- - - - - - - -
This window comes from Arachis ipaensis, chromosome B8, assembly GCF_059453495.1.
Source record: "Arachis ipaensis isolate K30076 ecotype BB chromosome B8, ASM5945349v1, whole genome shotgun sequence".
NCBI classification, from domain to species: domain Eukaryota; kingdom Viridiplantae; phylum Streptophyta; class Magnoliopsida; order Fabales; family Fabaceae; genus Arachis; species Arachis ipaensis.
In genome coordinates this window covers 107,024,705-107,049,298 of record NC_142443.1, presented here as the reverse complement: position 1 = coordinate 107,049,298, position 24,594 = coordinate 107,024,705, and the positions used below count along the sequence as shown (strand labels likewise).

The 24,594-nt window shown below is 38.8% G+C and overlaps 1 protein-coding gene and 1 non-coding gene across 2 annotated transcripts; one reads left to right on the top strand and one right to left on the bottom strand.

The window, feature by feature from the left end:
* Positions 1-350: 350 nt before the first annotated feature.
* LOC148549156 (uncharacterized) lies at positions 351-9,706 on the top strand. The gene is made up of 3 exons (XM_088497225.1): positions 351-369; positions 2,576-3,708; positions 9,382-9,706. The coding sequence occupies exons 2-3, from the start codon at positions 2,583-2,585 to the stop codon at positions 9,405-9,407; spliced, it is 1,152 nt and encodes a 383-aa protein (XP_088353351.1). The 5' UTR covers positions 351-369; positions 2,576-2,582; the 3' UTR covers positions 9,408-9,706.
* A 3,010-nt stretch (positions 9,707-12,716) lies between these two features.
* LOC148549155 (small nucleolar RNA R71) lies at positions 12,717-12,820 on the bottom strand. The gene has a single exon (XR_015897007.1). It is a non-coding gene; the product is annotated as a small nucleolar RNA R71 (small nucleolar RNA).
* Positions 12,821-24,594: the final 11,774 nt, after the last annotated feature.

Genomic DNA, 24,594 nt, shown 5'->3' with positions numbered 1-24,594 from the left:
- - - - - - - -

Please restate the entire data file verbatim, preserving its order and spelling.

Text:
This window comes from Arachis ipaensis, chromosome B8, assembly GCF_059453495.1.
Source record: "Arachis ipaensis isolate K30076 ecotype BB chromosome B8, ASM5945349v1, whole genome shotgun sequence".
NCBI classification, from domain to species: domain Eukaryota; kingdom Viridiplantae; phylum Streptophyta; class Magnoliopsida; order Fabales; family Fabaceae; genus Arachis; species Arachis ipaensis.
In genome coordinates this window covers 107,024,705-107,049,298 of record NC_142443.1, presented here as the reverse complement: position 1 = coordinate 107,049,298, position 24,594 = coordinate 107,024,705, and the positions used below count along the sequence as shown (strand labels likewise).

The 24,594-nt window shown below is 38.8% G+C and overlaps 1 protein-coding gene and 1 non-coding gene across 2 annotated transcripts; one reads left to right on the top strand and one right to left on the bottom strand.

The window, feature by feature from the left end:
* Positions 1-350: 350 nt before the first annotated feature.
* LOC148549156 (uncharacterized) lies at positions 351-9,706 on the top strand. The gene is made up of 3 exons (XM_088497225.1): positions 351-369; positions 2,576-3,708; positions 9,382-9,706. The coding sequence occupies exons 2-3, from the start codon at positions 2,583-2,585 to the stop codon at positions 9,405-9,407; spliced, it is 1,152 nt and encodes a 383-aa protein (XP_088353351.1). The 5' UTR covers positions 351-369; positions 2,576-2,582; the 3' UTR covers positions 9,408-9,706.
* A 3,010-nt stretch (positions 9,707-12,716) lies between these two features.
* LOC148549155 (small nucleolar RNA R71) lies at positions 12,717-12,820 on the bottom strand. The gene has a single exon (XR_015897007.1). It is a non-coding gene; the product is annotated as a small nucleolar RNA R71 (small nucleolar RNA).
* Positions 12,821-24,594: the final 11,774 nt, after the last annotated feature.

Genomic DNA, 24,594 nt, shown 5'->3' with positions numbered 1-24,594 from the left: